June 8, 2023
Ithaca, NY | 56°F


Holiday production examines different religious attitudes

Ithaca College Theatre is embracing the holiday season with performances of the Alfred Uhry holiday comedy “The Last Night of Ballyhoo.” Though it already deals with serious issues, this production bears extra weight as it marks the final production directed by Arno Selco, a professor in the Department of Theatre Arts, who is retiring this academic year.

Set in 1939 Atlanta, “The Last Night of Ballyhoo” focuses on the Freitags, a nonpracticing Jewish family trying to celebrate the holidays by putting up a Christmas tree. Boo (junior Meredith Beck) is preoccupied with getting her daughter Lala (senior Lauren Wightman), a date for Ballyhoo, the social event of the year. Lala’s cousin Sunny (sophomore Abbe Tanenbaum) is also present, having just returned from Wellesley for the holidays.

Uncle Adolph (senior Dan Greenwood) invites Joe (sophomore Michael Haller), a handsome Jewish man from Brooklyn, to the family’s home for dinner. Joe is an observant Jew, which creates an interesting contrast to the Freitags’ more laid-back attitude toward their faith.

Haller said his character’s main purpose is to serve as a mirror, allowing the Freitags to evaluate their own lives more critically.

“As much as he’s emotionally invested in the rest of the family, it’s important for him that they learn to accept who they are,” Haller said. “He wants to bring honesty to the household. He’s immediately taken aback by what kind of environment these particular nonpracticing Jews create.”

Tanenbaum plays the intelligent but hypocritical Sunny, Joe’s love interest. Sunny tries to help her relatives recognize they have prejudices, even if they refuse to acknowledge them. Ironically, Sunny doesn’t realize how hypocritical she is behaving herself. Tanenbaum said she hopes the audience views her character as someone who makes mistakes but is still trying her best.

To get a better understanding of the play, Selco called its author, Alfred Uhry, to discuss the characters. Uhry said he wanted to attend a performance, but is unable to because he is in London working on “Parade.”

This is not the first time Selco has done intense research for a production. Having practiced and studied theater for 50 years, Selco is admired by students and staff for the extra dedication he brings to his work.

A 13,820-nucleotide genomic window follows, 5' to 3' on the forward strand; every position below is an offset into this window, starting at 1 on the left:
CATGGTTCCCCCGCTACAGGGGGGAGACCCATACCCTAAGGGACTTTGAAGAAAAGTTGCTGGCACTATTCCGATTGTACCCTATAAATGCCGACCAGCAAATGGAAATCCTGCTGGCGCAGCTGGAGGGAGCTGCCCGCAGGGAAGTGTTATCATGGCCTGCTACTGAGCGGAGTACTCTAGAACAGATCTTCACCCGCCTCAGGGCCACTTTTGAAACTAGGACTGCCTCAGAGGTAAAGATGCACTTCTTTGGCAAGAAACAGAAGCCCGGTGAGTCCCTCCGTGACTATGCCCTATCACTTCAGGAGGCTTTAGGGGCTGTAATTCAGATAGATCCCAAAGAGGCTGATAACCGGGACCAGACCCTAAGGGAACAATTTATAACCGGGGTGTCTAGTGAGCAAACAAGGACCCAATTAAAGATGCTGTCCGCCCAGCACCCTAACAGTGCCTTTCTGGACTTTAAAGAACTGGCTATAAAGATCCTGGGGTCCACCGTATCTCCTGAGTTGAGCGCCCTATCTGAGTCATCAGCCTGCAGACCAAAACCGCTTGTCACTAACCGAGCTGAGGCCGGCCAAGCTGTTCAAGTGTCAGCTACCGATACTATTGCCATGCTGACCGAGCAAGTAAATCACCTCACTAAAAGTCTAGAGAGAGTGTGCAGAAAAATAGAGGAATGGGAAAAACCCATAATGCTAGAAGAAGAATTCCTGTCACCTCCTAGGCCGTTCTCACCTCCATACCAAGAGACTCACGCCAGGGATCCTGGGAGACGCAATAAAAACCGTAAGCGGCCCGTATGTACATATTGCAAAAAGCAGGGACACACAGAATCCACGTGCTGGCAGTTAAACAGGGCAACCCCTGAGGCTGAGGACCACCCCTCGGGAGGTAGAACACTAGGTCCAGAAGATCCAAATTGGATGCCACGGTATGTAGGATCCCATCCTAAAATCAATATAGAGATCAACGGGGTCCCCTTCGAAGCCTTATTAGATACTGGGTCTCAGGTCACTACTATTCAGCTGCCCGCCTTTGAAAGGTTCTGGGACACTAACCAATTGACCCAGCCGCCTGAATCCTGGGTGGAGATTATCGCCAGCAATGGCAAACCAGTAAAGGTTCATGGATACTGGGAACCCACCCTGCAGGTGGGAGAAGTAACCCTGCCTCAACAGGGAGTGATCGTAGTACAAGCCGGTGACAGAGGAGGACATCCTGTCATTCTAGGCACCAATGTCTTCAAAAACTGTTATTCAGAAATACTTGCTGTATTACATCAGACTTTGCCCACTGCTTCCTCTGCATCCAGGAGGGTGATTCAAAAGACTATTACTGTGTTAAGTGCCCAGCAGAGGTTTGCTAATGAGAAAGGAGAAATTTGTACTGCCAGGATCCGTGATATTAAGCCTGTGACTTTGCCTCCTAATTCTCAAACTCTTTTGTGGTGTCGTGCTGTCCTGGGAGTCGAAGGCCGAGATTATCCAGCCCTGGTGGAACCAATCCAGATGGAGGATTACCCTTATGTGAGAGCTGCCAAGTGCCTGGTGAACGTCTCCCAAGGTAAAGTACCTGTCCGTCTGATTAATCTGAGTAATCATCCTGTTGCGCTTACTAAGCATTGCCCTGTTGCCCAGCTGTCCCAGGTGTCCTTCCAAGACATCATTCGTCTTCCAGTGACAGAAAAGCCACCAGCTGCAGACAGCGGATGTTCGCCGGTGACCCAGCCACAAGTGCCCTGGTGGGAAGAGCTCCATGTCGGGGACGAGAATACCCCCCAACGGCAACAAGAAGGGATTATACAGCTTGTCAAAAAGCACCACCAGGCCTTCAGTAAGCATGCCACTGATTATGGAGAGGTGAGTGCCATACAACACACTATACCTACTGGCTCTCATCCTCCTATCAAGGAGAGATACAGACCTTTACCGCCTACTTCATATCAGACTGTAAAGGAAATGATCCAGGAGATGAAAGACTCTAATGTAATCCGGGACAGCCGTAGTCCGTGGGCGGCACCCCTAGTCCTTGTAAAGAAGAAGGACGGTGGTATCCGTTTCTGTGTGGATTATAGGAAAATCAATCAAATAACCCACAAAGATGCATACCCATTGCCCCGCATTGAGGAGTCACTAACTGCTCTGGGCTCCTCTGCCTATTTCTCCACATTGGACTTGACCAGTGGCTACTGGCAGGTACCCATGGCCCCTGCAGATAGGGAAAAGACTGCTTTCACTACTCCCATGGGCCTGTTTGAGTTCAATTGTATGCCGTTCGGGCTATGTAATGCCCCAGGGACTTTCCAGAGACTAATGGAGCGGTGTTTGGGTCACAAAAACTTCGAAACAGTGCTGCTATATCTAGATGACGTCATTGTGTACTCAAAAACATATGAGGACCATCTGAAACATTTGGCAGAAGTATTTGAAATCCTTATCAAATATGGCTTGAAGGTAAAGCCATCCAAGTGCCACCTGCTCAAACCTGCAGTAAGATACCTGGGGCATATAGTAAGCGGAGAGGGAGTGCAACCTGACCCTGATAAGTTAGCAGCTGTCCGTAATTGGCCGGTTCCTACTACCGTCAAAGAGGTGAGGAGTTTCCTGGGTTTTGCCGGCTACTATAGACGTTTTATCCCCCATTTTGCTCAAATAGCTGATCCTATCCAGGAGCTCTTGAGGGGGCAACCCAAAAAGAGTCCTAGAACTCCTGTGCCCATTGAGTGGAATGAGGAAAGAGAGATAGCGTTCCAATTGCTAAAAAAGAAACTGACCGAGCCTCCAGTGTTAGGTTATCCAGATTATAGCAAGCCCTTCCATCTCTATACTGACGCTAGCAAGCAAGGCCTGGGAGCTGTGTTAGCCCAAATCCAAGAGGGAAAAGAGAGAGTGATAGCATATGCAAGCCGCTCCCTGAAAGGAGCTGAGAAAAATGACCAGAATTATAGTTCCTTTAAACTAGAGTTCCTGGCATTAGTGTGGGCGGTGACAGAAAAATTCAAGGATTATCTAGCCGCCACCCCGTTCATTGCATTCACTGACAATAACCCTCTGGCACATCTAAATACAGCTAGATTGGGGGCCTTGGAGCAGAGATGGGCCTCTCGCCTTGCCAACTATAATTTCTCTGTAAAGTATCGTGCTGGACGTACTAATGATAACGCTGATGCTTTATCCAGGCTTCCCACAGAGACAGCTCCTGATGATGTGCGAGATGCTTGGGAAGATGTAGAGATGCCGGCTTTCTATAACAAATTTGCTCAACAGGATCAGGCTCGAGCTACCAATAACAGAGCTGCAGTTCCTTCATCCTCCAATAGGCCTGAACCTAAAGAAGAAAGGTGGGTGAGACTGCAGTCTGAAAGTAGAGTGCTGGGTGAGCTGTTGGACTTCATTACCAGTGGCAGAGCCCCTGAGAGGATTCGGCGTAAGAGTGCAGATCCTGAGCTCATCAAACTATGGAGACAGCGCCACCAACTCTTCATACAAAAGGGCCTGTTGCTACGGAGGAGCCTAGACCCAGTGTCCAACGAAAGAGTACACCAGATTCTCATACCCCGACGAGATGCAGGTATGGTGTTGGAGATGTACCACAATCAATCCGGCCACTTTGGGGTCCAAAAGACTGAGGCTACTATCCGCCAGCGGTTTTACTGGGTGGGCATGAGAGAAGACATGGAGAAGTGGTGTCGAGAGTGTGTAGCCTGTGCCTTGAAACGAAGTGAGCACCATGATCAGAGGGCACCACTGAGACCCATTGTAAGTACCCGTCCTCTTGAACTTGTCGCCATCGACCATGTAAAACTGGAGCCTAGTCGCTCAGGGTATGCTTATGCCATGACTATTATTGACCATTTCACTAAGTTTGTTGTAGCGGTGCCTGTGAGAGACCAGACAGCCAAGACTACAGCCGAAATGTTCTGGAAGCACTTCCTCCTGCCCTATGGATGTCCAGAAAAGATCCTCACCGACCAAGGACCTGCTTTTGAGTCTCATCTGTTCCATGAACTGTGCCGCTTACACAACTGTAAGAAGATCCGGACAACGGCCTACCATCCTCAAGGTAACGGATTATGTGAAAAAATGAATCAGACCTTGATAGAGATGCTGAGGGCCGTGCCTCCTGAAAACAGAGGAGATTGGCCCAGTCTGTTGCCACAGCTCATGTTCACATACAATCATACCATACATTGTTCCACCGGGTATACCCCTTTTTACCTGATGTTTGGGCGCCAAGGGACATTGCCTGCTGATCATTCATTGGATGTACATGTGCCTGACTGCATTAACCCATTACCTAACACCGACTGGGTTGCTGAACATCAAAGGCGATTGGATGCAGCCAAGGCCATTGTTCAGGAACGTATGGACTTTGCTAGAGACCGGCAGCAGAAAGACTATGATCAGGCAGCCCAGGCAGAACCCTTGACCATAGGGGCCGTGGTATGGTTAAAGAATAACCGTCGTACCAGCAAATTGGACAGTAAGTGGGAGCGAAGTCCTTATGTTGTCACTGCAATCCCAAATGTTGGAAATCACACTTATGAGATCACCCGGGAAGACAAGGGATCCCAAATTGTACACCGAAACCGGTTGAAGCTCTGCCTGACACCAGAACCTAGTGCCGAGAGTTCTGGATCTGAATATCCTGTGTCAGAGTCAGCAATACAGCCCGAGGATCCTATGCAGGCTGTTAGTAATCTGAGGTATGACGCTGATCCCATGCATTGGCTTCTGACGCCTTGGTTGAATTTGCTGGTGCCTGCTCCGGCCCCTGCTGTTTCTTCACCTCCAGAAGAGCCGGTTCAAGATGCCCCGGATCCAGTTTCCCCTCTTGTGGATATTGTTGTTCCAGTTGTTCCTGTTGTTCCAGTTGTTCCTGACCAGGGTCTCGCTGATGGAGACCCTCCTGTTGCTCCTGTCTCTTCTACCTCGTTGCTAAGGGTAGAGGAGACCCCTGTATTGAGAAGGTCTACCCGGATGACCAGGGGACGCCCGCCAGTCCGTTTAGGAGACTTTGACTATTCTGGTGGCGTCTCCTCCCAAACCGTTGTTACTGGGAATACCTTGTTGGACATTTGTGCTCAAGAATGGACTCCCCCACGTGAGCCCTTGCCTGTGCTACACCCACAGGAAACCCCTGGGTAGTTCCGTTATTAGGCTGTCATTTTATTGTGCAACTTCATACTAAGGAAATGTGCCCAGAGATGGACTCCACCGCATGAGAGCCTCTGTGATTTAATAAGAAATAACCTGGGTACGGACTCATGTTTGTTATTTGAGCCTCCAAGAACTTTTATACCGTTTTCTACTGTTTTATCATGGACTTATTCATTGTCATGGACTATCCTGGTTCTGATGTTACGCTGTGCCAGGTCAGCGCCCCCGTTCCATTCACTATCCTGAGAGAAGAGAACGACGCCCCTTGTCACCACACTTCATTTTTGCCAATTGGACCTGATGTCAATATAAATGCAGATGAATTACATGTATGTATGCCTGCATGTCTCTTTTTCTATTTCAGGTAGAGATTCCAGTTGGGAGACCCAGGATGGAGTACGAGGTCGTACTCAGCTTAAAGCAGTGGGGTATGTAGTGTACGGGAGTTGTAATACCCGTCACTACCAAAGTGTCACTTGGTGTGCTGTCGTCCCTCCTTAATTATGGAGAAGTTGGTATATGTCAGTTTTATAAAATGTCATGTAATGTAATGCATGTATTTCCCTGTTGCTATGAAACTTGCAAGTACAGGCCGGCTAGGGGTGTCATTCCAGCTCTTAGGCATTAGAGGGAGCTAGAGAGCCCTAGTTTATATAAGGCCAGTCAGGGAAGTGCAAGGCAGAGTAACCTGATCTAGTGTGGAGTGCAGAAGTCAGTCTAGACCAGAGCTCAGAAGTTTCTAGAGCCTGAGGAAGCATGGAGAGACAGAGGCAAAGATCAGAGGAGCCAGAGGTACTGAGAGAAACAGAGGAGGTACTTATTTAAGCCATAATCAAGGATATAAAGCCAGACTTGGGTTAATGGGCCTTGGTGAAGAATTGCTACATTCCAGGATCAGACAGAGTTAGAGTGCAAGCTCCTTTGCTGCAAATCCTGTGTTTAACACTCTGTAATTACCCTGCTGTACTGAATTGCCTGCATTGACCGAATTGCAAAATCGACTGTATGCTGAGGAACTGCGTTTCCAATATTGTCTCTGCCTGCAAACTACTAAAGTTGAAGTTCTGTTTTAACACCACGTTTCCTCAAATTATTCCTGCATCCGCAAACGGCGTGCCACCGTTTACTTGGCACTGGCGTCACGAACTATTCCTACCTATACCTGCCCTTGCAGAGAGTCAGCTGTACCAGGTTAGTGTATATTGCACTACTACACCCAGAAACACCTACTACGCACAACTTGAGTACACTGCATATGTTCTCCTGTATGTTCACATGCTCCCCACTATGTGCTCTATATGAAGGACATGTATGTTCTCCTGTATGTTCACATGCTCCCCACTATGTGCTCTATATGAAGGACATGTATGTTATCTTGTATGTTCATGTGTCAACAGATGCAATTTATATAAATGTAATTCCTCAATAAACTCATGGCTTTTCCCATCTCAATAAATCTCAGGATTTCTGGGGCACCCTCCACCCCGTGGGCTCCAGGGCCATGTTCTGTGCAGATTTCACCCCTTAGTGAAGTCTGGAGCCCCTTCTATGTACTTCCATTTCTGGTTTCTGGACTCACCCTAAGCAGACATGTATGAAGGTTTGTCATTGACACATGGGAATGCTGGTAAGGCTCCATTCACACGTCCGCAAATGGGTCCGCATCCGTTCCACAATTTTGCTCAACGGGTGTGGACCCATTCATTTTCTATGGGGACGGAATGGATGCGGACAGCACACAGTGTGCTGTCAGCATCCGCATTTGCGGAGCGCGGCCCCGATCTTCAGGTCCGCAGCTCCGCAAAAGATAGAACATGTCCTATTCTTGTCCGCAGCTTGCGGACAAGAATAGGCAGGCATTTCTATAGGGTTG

“The littlest things I would never think about, Arno has thought through, and it’s really interesting,” Haller said.

Selco wasn’t the only one who researched for the play. Costume designer senior Katie Delaney spent time examining relationships between the characters and said she noticed a particularly strong dynamic between the women in the play and wanted to show this through the costumes that she picked for the actresses.

“My costume choices came from research I did, trying to figure out what the audience can relate to,” Delaney said. “The mother-daughter dynamic is especially unique, and we wanted to show that through the costumes too.”

Selco said he does not think students will have a hard time relating to the play.

“The Freitags are a typical family,” he said. “They are Jewish, but all families deal with the same problems such as the degree with which you identify with your heritage. The difference in opinions leads to a lot of friction within a family.”

He said his main goal as a director is to look for the truth within each script. He tries to help his students understand the truth and communicate it to the audience, and the theme presented in “The Last Night of Ballyhoo” is no exception.

“We happen to be living during precarious times,” Selco said. “Even people who are very much like each other can’t seem to find something to agree about. … If we can’t get along with people who are like us, how are we going to get along with people who aren’t like us?”

Performances will be held at 8 p.m. today through Saturday and at 2 p.m. Saturday and Sunday in the Clark Theatre in Dillingham Center. Tickets range from $5.50 to $10 and may be purchased by calling (607) 274–3224.